“I Can’t Help You”

I waited 4 months for an appointment at the Centre for Addictions and Mental Health (CAMH) just to hear the words, “I can’t help you.”

Last September/October I was slowly but surely becoming suicidal due to being on psych drugs. While my doctor knew my Borderline Traits diagnosis and knew I had difficulty with and wanted to control my anger when I became suicidal and scored high on depression tests my treatment because all about depression. I noticed that my file mentioned depression and never borderline and when I was switched to an antidepressant the idea that I was depressed became solidified. But I am not depressed and haven’t had traces of a mood disorder since I was 18 years old.

I pursued the appointment at CAMH because I wanted to know if I was on the right medication. I ignored the voice inside me that told me to speak out against the appointment being made with the hospitals Mood and Anxiety Clinic. But, I thought, maybe feeling suicidal like this means I have more going on then just borderline traits. I tried to hang on and wait for my August 6th appointment but I know that if I had stated on the psych drugs I would have attempted to end my life again. I went off of them and after withdrawal the suicidal thoughts and feelings went away and have not returned with that ferocity since.

I sit myself in the front of the CAMH psychiatrist and tell him that I stopped the psych drugs, am no longer suicidal , haven’t self harmed in 3 months and am happy. He already knows the basics about me because he has my emergency room intake form from January 2014 in front of him. I fill out the depression and anxiety questionnaire and know from my answers that it is obvious neither are my problem.

“I see no signs of a mood disorder.” he tells me. I knew that already. He tells me to look into DBT and I explain that I have tried and can’t find free or cheap programs. Of course, the woman who would be able to help me is in vacation. He wraps up our appointment quickly and tells me that he can’t help me but any information he finds on DBT he will send to my doctor. I left the appointment fuming.

The one good thing that came out of the appointment was he confirmed that psych drugs are not a path I should pursue. It was nice to hear a psychiatrist say that. Still, the pain of walking out with nothing to go off of that I didn’t already know or try was very strong. Even though I say I don’t care about it, I do.

I’ll put more thought into it when I have the time. I’m not at risk for anything bad. I just want there to be more good.


15 thoughts on ““I Can’t Help You”

  1. That is hard to reach out for some type of help and get nothing. I am glad you got confirmation about the fact that meds are not right for you though. I hope that you really do get the information about DBT sent to your doctor though and it happens soon so that you are able to begin it. There are a lot of books out there that relate to it – DBT workbooks. My therapists is having me work through those since I cannot get into any DBT groups due to my insurance. It is pretty helpful, she discusses it with me a little and we also talk about other stuff in my life as well. I am not sure if you could do something like that.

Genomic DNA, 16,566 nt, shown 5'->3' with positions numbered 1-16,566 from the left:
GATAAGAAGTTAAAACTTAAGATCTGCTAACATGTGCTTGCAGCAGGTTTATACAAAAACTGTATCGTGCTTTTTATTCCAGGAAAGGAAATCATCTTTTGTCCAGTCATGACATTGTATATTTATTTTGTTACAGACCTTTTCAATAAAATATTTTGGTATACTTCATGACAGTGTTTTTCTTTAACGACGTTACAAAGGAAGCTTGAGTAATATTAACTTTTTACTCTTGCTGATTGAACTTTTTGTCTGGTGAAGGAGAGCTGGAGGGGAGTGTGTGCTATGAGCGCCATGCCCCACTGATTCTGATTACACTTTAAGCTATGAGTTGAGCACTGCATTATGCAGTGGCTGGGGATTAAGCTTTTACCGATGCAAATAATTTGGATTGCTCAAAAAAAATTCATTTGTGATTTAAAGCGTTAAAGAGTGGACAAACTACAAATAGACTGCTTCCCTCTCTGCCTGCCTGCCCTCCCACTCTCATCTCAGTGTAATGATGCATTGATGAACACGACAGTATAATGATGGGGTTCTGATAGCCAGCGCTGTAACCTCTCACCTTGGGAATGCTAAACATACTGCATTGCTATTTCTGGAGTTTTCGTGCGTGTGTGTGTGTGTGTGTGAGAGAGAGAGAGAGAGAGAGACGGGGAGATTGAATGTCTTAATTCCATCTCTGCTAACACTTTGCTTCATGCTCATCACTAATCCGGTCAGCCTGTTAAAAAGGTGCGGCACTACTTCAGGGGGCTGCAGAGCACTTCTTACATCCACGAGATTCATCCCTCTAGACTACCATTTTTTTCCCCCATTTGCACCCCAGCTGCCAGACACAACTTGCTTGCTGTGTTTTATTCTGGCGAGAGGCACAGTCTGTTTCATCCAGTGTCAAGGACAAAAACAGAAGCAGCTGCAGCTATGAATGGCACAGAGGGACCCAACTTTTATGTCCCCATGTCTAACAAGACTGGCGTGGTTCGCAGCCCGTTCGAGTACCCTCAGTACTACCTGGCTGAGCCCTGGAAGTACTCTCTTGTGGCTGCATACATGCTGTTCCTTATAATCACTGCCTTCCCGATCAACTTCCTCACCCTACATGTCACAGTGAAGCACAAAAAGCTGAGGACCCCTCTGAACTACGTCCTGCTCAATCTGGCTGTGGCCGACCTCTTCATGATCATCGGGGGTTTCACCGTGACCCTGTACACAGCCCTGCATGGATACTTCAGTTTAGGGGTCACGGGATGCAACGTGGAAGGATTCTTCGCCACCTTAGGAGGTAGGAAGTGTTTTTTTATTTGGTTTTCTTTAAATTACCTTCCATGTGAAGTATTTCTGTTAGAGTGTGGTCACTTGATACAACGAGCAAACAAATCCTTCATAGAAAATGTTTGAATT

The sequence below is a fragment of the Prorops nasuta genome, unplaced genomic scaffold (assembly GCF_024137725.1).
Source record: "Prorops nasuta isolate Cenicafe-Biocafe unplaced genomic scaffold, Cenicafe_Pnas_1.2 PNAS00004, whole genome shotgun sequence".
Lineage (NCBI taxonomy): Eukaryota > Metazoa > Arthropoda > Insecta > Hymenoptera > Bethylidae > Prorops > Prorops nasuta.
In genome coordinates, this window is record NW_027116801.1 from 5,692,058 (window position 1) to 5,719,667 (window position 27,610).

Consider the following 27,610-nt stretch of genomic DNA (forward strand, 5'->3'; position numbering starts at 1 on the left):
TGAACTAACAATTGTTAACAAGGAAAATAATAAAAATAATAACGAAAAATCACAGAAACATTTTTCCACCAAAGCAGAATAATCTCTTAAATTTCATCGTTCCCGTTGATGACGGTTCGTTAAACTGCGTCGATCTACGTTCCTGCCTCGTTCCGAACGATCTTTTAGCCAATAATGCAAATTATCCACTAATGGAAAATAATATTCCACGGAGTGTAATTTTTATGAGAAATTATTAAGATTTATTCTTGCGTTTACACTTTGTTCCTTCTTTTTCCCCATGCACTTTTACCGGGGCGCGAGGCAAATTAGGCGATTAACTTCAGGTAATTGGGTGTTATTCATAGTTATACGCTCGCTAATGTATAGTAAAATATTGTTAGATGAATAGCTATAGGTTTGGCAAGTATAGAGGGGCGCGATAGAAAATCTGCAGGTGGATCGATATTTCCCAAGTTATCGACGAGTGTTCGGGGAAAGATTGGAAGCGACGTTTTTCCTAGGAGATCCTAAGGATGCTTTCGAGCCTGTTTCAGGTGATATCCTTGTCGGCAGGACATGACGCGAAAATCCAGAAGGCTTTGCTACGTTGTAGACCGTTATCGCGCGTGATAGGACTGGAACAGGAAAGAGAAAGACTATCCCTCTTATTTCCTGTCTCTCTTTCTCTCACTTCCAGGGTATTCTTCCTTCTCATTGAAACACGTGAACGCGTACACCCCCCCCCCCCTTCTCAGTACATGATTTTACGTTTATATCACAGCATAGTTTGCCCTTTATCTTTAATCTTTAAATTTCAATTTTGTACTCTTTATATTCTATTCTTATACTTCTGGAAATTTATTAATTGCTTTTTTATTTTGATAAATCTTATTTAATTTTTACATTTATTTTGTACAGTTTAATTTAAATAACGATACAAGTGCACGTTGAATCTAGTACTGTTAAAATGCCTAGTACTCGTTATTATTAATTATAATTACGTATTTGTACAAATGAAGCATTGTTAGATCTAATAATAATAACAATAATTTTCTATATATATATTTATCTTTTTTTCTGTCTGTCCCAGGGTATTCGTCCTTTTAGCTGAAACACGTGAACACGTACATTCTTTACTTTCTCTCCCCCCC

• I have a great DBT workbook. It’s the support I wanted, a professional to talk to about it but it’s better then nothing.

      I’m glad you have found an alternative πŸ™‚ How are you finding it?

      • I am finding the book helpful, but I also find it a bit hard without having a group and someone completely trained in DBT. I actually just started going through it this last week, so I haven’t had a whole lot of it. I tried doing the same thing once before with a therapist, but she knew absolutely nothing about DBT. My current one knows more and is going through a DBT training next week – so I am hoping that this will be more helpful. I think having an individual therapist is really a great support though even though I don’t have DBT groups or anything cause I can still go through processing things and she tries to have me use mindfulness and grounding techniques — which I didn’t even realize she was doing until I started reading about this DBT stuff.

      • I think it’s great when mental health professionals update their skills. I had a social worker who went through training for sand play therapy. Wasn’t exactly my thing but I appreciated trying something different.

        Certain parts of DBT I think are probably easier to grasp with support (ie: radical acceptance) but it can still be a very accessible treatment if you’re doing it on your own.

  2. hi there, sorry to hear that you were told this. I bet you probably feel devastated. I know I would. I hope something works for you and that you get into a DBT program. Recovery is hard and I hope you find the right people to help you. Mike

  3. So what happened to the woman on vacation? Do you think you’ll get in touch with her when she comes back? Knowing the facilities, you’ll probably have to go through booking another appointment, wait two months, and then find out she’s on vacation yet again.

    All of this frustrates me beyond belief! I really feel for you!!

    Have you thought about getting in with a psychiatry resident? It might be an option.

    K, if there’s anything that I am confident about, it’s that you’ve got this covered! You have been through so much and you’re such a strong person. It might seem like I’m full of sh*t at times, but I honestly mean it.

  4. It’s pretty difficult to get good psychiatric help here in Richmond, Virginia, too, pride . . I’m finding that sharing with & receiving from peers is just as helpful if not more so than is professional help for me at this time in my life . . .

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